MSU targeting 'total destruction' of PFAS with new plasma technology

Researchers investigating solutions to the country's problems of forever chemicals have set their sights on a bold objective: Total destruction.

A physics professor at Michigan State University is exploring ways of using plasma - a fourth state of matter made up of ions and electrons - to "permanently destroy" PFAS, as he puts it. Per and Poly-Fluoroalkyl Substances are among the most persistent contaminants in the world.

The science behind the process is in the early stages of development. But Dr. Qi Hua Fan, the project director who runs the PFAS research lab at MSU, says the new technology has the ability to completely eliminate the substance without generating waste that usually follows other treatment efforts.

"There's never going to be a single solution. (Plasma) will also be part of a larger system," Fan said. "But this is really cost-effective. It's very simple."

There may only be few steps when it comes to using plasma to remove PFAS, but the science around the method can get complicated fast. 

Despite PFAS being detected across the world, its removal continues to stymie scientists. Even the EPA says researchers still don't understand the best way to detect and remove it from the environment. That includes removing it from drinking water, air, soil, and people.  

Of the 2,854 sites that PFAS has been detected in, approximately 200 of them are in Michigan - one of the highest concentrations in the country.   

Standing in the way of most efforts to remove PFAS from the environment is the chemical bond that makes up the contaminant. It's incredibly sturdy. Most methods that researchers use when removing PFAS struggle to break up the bond. 

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The most common methods include removing the contaminant with a filter or purifying the water. But these systems are inefficient, Fan says. They also create wastewater that still has highly concentrated levels of PFAS in it, which eventually gets stored in landfills and other industrial sites. There, they further contaminate the nearby environment as leachate - the rainwater that mixes in with buried waste before it drains into the ground. 

Now, with the help of a $690,000 grant through the Great Lakes Protection Fund, Fan hopes to test a new plasma technology. Not only is it capable of completely destroying PFAS, but it does it faster than conventional methods and with less waste.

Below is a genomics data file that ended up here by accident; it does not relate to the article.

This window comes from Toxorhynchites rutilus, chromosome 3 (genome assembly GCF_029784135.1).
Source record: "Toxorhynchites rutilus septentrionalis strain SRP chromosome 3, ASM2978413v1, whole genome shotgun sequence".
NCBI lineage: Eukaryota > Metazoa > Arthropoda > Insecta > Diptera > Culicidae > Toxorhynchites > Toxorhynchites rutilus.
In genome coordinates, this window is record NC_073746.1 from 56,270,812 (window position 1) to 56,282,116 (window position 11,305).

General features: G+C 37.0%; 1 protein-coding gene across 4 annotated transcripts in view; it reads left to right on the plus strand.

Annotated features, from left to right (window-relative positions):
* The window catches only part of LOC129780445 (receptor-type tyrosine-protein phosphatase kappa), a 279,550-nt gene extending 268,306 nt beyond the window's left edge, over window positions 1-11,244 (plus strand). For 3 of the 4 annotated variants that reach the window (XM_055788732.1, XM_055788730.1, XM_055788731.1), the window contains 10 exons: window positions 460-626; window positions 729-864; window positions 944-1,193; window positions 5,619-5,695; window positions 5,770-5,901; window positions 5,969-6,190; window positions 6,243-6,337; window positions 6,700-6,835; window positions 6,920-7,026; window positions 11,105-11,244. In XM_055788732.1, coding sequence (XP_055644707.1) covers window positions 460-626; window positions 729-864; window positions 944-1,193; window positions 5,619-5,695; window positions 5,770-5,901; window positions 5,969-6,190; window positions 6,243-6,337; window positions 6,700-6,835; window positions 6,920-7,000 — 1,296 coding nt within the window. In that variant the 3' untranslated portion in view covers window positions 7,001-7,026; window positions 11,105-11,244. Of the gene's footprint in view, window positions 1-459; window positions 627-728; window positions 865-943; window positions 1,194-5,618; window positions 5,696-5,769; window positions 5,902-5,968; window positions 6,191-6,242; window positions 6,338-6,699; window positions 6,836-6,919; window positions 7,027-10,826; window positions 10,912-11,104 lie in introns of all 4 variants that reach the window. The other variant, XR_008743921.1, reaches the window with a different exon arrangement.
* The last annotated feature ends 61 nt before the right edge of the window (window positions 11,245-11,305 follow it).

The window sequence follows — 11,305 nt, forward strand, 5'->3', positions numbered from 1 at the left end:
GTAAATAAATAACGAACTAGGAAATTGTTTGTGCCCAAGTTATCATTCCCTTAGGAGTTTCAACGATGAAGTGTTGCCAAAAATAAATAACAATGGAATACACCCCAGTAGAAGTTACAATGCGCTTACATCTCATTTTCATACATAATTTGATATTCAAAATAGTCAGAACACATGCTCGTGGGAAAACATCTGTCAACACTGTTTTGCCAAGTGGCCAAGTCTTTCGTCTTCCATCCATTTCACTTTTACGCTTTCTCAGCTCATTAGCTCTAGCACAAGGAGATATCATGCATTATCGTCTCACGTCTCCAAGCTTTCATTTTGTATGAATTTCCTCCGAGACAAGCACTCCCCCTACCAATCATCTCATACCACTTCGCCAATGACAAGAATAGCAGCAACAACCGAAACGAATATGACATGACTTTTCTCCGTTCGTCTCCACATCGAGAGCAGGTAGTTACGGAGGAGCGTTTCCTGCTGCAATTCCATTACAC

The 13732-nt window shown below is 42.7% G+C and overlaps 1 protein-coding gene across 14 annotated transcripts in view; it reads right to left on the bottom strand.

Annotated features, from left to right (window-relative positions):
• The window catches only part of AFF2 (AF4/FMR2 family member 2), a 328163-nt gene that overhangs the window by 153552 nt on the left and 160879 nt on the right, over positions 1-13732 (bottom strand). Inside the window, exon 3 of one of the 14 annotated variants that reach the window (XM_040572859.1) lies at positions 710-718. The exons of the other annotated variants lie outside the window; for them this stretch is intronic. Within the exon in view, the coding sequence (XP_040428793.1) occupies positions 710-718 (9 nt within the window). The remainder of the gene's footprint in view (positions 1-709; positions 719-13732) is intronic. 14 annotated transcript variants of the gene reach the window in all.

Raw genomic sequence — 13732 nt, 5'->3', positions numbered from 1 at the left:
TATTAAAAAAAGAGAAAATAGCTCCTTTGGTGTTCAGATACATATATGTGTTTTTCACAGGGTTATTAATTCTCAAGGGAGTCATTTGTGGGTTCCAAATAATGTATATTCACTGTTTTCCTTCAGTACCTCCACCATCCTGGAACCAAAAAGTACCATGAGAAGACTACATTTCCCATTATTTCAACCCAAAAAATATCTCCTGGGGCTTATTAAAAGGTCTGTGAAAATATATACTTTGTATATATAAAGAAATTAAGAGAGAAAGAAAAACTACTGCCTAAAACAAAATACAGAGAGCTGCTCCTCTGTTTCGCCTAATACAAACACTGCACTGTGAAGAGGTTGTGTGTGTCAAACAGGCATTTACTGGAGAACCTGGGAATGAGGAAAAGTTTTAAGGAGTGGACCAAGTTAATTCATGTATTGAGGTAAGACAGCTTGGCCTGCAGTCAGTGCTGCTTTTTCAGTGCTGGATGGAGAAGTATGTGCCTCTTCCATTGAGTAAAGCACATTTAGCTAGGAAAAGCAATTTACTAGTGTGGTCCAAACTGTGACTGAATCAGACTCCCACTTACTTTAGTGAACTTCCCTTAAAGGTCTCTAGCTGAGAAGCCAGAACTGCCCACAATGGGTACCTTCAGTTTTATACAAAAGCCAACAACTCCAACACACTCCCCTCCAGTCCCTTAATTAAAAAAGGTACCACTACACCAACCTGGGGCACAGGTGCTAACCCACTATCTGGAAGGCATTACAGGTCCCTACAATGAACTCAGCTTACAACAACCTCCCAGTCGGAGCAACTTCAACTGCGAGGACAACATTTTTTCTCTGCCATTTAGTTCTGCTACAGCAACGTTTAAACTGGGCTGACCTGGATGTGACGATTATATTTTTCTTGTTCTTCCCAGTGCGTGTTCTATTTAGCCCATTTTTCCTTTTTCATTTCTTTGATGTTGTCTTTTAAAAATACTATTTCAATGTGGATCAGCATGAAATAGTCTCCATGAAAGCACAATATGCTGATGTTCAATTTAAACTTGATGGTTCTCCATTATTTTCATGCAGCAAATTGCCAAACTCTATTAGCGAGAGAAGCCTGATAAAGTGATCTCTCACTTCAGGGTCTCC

The secret is extremely high temperatures. 

Fan has already tested the new method against older techniques. It's called MEAP (magnetically enhanced arc plasma) and involves an atmospheric plasma, in which the temperature of the electrons are ~30,000 degrees Celsius. Beneath the plasma is PFAS-contaminated water. While concentrated, PFAS is then transported by a gas into the plasma, which is hot enough to tear apart the bonds.

Magnetically Enhanced Arc Plasma uses a plasma vortex that covers a wide area of water surface. Gas bubbles transport the PFAS in the water into the plasma, where it breaks it up. Graphic courtesy of Dr. Qi Hua Fan.

"Those electrons can break PFAS," Fan said. 

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The technology does have a drawback. It requires a lot of energy to power. And previous techniques using plasma have resulted in shorter strains of PFAS being created. 

Fan says the hope is the technology could be adopted anywhere. It has the capacity to treat thousands of gallons of contaminated water every day, making it effective for managing wastewater. 

"This is one perfect example of how (technology) can have a positive societal impact across other industries," said Russell Zarras, the lead business developer with Fraunhofer, a research and development firm that's partnered with MSU on the project. 

Fan, MSU, and Fraunhofer all envision both waste management companies and cities that deal with people's wastewater using the technology.